model that considers disabilities a personal defect, which
varies in severity from one person to another. From the
traditional standpoint, the practitioner attempts to
rehabilitate the afflicted individual. From the emerging
perspective of disability studies, disabilities have to do
with the relationship of person to environment. When the
social and physical worlds do not enable people to live
independently, they live in a state of disability. Rather
than simply rehabilitating the individual, the focus is on
the relationship of the environment to the person. To
illustrate simply, there are enormous differences in the
culture in visual acuity. Yet, the development of eye
glasses erases most of these differences. Without this
environmental support, we might consider millions of people
“disabled.” And, if reading lights were brighter and print
larger, even glasses would not be needed. A disability is
not a disability until there is a failure in environmental
supports. As we develop hearing aids, improve wheelchair
access to buildings and provide special toilets so are
disabilities erased. This point of view emphasizes the
importance of creating effective environments, and treats
individuals as independent decision makers who can evaluate
their needs and wants.

The new agenda for researchers in disability studies
concerns working on the promotion of quality of life. Among
the specific areas inquiry are assistive technology,
growthful living environments, job access, and economic
support. Also promoted is research that looks at the
interplay of disability and gender, age, ethnicity and/or
sexual orientation. Other areas of concern include the
facilitating of romantic, sexual and parenting relationships
for people who are classified as disabled.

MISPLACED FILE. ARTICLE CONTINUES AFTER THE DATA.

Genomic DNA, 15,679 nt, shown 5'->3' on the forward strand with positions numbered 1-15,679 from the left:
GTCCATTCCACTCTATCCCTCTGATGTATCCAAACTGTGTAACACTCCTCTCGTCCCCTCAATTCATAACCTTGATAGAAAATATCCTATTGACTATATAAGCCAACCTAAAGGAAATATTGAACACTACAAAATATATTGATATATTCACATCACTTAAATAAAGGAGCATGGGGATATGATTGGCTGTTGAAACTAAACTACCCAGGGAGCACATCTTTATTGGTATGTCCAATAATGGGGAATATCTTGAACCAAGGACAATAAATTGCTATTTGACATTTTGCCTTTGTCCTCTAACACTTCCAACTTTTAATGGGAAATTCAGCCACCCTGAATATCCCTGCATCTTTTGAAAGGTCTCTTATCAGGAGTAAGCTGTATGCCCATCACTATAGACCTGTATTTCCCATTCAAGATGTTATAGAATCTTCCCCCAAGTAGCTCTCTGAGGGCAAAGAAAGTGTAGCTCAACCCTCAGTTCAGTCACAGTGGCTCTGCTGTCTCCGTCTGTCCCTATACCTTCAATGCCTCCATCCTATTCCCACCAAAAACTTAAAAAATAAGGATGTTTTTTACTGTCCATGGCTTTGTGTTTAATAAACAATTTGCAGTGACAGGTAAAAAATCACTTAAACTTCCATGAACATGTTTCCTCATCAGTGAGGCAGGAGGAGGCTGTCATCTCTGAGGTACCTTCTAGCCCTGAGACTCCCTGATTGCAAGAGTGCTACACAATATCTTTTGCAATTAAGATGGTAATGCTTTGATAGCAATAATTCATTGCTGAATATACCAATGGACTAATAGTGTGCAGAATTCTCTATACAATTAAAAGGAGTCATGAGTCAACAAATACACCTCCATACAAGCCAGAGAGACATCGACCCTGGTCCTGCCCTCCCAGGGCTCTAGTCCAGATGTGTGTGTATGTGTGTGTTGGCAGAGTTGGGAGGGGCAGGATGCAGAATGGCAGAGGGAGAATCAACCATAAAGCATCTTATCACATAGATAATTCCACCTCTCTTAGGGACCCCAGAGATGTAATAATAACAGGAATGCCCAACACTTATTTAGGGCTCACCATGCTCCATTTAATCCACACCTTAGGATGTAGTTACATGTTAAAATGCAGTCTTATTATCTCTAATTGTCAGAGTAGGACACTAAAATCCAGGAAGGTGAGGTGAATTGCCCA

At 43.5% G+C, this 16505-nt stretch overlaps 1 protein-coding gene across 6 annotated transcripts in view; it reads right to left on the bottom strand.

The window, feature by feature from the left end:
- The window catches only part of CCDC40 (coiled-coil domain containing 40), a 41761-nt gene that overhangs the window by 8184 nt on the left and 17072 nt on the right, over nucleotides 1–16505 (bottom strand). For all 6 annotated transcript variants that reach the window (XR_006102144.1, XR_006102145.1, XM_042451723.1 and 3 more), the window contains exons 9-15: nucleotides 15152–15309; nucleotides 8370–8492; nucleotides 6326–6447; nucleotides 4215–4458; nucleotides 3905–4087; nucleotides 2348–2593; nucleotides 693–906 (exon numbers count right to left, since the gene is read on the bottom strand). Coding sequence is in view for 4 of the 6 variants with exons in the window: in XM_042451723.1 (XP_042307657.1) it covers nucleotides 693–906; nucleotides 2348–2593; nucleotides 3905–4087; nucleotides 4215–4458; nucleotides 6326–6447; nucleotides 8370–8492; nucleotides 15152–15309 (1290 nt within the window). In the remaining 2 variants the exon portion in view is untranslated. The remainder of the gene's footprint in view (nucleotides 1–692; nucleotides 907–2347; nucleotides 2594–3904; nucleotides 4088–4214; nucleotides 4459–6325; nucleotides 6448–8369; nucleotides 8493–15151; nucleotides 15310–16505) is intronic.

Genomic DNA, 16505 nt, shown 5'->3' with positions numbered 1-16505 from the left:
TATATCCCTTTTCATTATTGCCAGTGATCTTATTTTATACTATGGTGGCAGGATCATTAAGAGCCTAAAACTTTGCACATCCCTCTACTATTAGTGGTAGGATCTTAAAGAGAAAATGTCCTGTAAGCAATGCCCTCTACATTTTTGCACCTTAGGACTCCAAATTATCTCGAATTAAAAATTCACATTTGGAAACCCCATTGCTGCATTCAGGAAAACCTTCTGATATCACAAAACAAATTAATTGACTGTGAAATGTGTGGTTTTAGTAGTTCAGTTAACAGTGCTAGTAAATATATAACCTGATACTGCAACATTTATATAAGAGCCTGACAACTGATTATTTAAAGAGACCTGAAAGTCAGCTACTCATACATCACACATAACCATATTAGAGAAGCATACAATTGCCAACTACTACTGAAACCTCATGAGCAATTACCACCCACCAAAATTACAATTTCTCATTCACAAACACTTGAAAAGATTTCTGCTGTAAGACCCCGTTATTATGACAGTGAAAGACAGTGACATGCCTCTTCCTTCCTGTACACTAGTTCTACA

From: Can disability studies and psychology join hands? By
Rhoda Orkin and Constance Pledger, pp. 2898-295; from a
special section: Fundamental Changes in Disability and
Rehabilitation. American Psychologist, 2003, 58, 279-312.


– SELF-DISCOVERY TAPESTRY, A colorful, interactive, life-
review instrument, By Phyllis J. Meltzer. ( Health
Professions Press, 2003)

– GAY AND LESBIAN AGING, Edited by Gilbert Herdt and Brian
de Vries , (Springer, 2003)

– MENTAL WELLNESS IN AGING: Strengths-based Approaches,
edited by J.L. Ronch and J.A. Goldfield (Health Professions
Press, 2003) http://www.healthpropress.com

– MAKE IT COUNT: How to Generate a Legacy That Gives Meaning
to Your Life, by John Kotre (Free Press, 1999)



Terrible news about an elderly driver killing and maiming
many people at a public market in Santa Monica, California
last month again supported the stereotype that older
drivers are bad drivers and should be kept off the roads.
While this event in California is tragic indeed, are there
grounds for believing that older drivers drive beyond their
capabilities and should be restricted?

A recent study done at the MIT Age-Lab, in cooperation with
the Hartford Financial Services Group asked 3,824 drivers
over age 50 how and why they limited their driving. About
two-thirds reported that they “self-regulated” – that is,
restricted their driving in one or more conditions. For
example, they chose not to drive in bad weather, on certain
busy highways, during rush hour, at night, dusk or dawn, or
for long distances.

Self-regulation increased with age. As the results showed,
healthy people in their 50’s and 60’s rarely limited their
driving. Maureen Mohyde, a gerontologist at The
Harford Group said, “Older drivers do not account for a
large number of accidents on the road. They are less likely
than teenagers to hurt other people in car accidents. ” It is
the case, however, that drivers over 75 begin to have more
accidents and to be more seriously injured in them as a
result of their greater fragility. It is presumed by these
researchers that it is health status, not age, that is the
most significant determiner of driving ability.

In the U.S. the car is a symbol as well as the reality of
independent living. In part the reliance on the car is due
to the lack of public transportation. More attention needs
to be paid to alternative forms of transport as the aging
population expands. In Norway, for example, the aging are
given support for public transportation and for taxi rides
if needed. A study by AARP indicated that when people lose